If we are honest with ourselves, many of us will have to admit that it’s not just the mortgage-home-buying bubble of the last five years. In Cascadia, as throughout North America, living beyond our means is commonplace. Some of us, cornered by circumstances, have accumulated debt during a period of unemployment or a spell without medical insurance. Others of us, swept up in the optimism that pervades most bubble economies, have run up personal debt on credit cards or home equity lines and counted on future earnings or the continuation of stock-market gains to pay the tab.
Just so, as a nation, the United States is addicted to living beyond the means of its treasury: for eight years, we’ve raised federal spending while cutting taxes. The predictable results have been massive federal deficits and a truly colossal national debt.
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Finally, as Daily Score readers well know, we live beyond the means of our natural heritage as well. In fact, we have been spending the natural capital on which all life depends as if our planet were a business in liquidation. This week’s heart-rending installment in the ceaseless litany of evidence: a new study suggests one-fourth of mammal species worldwide face extinction unless we humans change our ways.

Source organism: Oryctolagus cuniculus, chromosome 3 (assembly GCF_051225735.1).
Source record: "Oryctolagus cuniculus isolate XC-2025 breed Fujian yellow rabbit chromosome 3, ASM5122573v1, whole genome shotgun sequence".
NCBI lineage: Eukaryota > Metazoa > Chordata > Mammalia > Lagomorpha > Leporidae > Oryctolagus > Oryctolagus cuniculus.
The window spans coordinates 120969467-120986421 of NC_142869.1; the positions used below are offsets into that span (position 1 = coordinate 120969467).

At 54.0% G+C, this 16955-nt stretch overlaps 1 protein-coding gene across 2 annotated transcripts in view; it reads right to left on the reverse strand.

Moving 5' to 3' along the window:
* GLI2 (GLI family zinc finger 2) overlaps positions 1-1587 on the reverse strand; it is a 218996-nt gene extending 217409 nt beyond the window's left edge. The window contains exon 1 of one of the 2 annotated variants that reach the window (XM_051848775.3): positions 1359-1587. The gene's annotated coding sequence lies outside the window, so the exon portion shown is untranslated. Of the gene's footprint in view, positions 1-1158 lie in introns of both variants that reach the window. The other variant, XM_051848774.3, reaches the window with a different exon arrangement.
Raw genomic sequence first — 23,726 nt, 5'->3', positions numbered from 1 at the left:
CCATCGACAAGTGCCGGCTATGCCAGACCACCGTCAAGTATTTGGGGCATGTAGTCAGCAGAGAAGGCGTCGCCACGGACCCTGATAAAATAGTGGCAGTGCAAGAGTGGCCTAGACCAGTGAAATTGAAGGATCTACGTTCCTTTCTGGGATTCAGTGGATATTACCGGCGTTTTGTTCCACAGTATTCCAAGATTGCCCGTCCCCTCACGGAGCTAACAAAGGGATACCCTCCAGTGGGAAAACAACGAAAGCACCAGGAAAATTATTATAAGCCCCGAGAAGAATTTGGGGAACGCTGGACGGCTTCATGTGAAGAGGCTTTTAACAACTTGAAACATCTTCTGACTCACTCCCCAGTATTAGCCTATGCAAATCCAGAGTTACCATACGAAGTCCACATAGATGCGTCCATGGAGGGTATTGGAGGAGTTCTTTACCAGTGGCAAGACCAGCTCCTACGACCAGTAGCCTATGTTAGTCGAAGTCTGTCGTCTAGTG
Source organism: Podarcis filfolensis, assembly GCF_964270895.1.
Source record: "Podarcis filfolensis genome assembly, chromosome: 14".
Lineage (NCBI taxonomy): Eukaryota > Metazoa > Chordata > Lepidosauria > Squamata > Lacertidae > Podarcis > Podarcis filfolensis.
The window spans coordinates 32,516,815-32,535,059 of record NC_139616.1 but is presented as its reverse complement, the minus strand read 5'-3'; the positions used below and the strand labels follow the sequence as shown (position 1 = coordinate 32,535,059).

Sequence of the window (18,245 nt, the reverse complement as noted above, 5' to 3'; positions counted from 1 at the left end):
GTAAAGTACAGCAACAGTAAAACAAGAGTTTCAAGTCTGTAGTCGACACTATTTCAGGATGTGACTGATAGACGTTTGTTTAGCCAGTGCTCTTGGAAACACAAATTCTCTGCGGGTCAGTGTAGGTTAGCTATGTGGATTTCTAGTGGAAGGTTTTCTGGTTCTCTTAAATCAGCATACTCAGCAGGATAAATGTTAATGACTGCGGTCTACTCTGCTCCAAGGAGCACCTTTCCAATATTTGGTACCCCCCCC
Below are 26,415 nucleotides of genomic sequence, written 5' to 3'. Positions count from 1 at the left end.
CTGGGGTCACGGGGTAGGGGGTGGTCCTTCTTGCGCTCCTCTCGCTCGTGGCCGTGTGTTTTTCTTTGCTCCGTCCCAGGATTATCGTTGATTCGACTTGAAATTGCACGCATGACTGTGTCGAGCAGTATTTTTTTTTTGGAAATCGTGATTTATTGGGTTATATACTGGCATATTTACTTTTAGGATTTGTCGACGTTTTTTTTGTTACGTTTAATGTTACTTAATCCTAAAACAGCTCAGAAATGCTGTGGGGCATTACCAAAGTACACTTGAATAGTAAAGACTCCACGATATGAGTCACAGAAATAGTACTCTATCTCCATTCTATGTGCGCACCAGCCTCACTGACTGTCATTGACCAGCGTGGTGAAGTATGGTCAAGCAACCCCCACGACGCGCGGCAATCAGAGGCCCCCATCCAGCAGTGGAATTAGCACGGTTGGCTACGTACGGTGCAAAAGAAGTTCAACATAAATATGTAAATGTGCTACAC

In case you read that quickly and didn’t give it a second thought, I repeat:
ONE-FOURTH OF MAMMAL SPECIES WILL VANISH FOREVER UNLESS WE HUMANS CHANGE OUR WAYS.
. . .
The moral of the economic-crisis story, like that of the ecological one, could not be clearer: We have to live within our means, personal, national, and planetary. “Lots now” must give way to “some forever.”
Fortunately, “some” can still be “enough.” It can even be “plenty.” The potential for a super-efficient, climate-safe Northwest energy economy is ample. We can have it, plus all the shared prosperity and security it promises, if we act together.